The Apple HomePod and other intelligent speakers will soon be obsolete. Here’s why. The Robots are coming.
Intelligent speakers like Amazon’s Echo, Apple’s HomePod and Google Home are just the first wave of little devices that are internet connected and can chat with us. Because they’re about the size of a coffee can, or smaller, they aren’t very complicated.
That’s a sensible way to get customers hooked on the technology at a modest cost.
But technology always evolves. Developers get their feet wet with some basic aspects of the technology, like voice recognition, while other more challenging aspects, say, mobility are held back while R&D continues. Just as we’ve seen from Apple, a well planned infrastructure leads to new capabilities down the road.
The logical extension of the intelligent speaker and its infrastructure is the robot companion.
HomePod Growth, then Decline
But wait. Dan Moren argues that the HomePod is just getting started. “Apple’s smart speaker has plenty of room to grow.” And he’s right. The capabilities of the HomePod will expand rapidly, just as we’ve seen with the Apple Watch in the last three years.
And yet, in parallel, there is a technology that I believe will eventually subsume these smart speakers. It’s the home companion robot. For some background, see: “Family Robot Companions Are Evolving Fast, Will Soon Be Common.” There, I wrote:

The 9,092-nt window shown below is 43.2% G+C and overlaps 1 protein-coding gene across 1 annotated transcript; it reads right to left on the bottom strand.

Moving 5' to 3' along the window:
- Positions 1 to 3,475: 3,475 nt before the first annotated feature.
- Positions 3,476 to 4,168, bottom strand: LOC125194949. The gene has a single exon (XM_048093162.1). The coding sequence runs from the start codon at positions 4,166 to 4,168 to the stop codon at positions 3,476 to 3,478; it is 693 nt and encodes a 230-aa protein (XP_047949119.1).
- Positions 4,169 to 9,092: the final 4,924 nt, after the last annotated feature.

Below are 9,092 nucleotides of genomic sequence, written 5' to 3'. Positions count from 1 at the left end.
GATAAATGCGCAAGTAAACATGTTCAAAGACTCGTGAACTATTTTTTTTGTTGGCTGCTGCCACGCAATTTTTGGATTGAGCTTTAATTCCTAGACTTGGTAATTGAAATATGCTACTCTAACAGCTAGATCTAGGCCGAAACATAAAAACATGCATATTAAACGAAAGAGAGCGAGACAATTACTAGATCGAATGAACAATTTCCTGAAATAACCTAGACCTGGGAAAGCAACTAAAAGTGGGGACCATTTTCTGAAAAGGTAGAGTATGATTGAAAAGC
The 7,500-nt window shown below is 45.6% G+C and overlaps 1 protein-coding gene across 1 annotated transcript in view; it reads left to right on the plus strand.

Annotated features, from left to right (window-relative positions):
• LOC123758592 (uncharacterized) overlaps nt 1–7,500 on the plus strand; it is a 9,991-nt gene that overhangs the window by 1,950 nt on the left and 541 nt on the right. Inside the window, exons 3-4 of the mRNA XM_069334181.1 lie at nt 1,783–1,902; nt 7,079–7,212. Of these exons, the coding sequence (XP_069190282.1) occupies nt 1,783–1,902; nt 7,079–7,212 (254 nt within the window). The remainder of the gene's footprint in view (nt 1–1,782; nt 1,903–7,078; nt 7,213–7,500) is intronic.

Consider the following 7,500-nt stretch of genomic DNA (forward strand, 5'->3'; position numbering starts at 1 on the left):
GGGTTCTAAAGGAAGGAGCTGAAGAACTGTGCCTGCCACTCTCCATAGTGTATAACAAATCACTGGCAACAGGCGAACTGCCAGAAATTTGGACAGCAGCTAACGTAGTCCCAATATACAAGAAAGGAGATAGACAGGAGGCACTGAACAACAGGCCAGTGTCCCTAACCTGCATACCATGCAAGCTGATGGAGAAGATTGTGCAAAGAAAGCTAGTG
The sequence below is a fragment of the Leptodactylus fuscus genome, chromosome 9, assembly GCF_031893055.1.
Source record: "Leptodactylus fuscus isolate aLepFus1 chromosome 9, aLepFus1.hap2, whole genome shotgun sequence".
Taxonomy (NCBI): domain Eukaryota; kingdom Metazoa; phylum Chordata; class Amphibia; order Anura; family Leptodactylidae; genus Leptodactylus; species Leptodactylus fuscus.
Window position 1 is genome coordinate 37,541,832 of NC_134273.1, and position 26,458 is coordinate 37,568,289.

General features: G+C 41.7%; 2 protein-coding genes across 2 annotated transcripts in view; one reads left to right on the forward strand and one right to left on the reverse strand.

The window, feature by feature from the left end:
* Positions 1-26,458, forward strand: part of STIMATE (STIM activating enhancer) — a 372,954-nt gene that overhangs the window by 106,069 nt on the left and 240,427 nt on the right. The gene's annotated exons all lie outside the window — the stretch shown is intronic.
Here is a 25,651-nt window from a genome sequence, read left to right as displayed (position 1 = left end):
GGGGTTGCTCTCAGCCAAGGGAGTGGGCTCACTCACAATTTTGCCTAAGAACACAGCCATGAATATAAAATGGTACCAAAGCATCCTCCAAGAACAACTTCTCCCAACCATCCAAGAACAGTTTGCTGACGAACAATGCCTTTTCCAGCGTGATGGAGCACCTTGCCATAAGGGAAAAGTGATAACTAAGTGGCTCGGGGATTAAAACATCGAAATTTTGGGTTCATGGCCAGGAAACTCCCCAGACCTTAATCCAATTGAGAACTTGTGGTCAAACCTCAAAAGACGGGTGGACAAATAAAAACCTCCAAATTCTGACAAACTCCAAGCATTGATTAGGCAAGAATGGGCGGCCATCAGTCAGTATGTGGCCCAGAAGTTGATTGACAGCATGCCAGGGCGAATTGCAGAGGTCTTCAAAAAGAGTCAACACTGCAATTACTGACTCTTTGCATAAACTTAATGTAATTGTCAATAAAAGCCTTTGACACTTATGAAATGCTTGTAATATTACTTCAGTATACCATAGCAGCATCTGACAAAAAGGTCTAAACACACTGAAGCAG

These robots don’t have to bring a giant bag of dog food in from the truck or carry the laundry upstairs. Instead, they just have to be cute, alert, expressive, good listeners, good companions and, most of all, affordable….
…Modest hardware, very fast processors, an internet connection, machine learning and AI software will play an extraordinary role if they’re fused together with a crisp vision and smart engineering. They’ll make the currently, in vogue, intelligent speakers seem like the 8-track tapes we dumped into the closet years ago.
When you think about the design of an intelligent speaker, it’s missing some essentials that customers will soon long for. It’s immobile, so it can’t do scouting and do remote-controlled telepresence. Some speakers have cameras, but you’d need one in every room. These speakers are not very expressive. The don’t connect with us via warmth and touch.
Who, being on crutches after a skiing accident, wants to sit next to a little brick all day. It’s not great companionship. Companion robots, with advanced designs for human interaction, will easily supercede smart speakers.
While a companion robot like Kuri doesn’t yet carry on a conversation, I’ll bet it’s coming. And when it does, our little smart speaker bricks will start to feel like the early Personal Digital Assistants that were made obsolete by the modern smartphone.
The future belongs to expressive, cuddly, emotive, mobile companion robots like Kuri (and, of course R2-D2) and not plastic speakers on a bookshelf.
Next Page: The News Debris For The Week of February 19th. Apple’s annoying OS antics.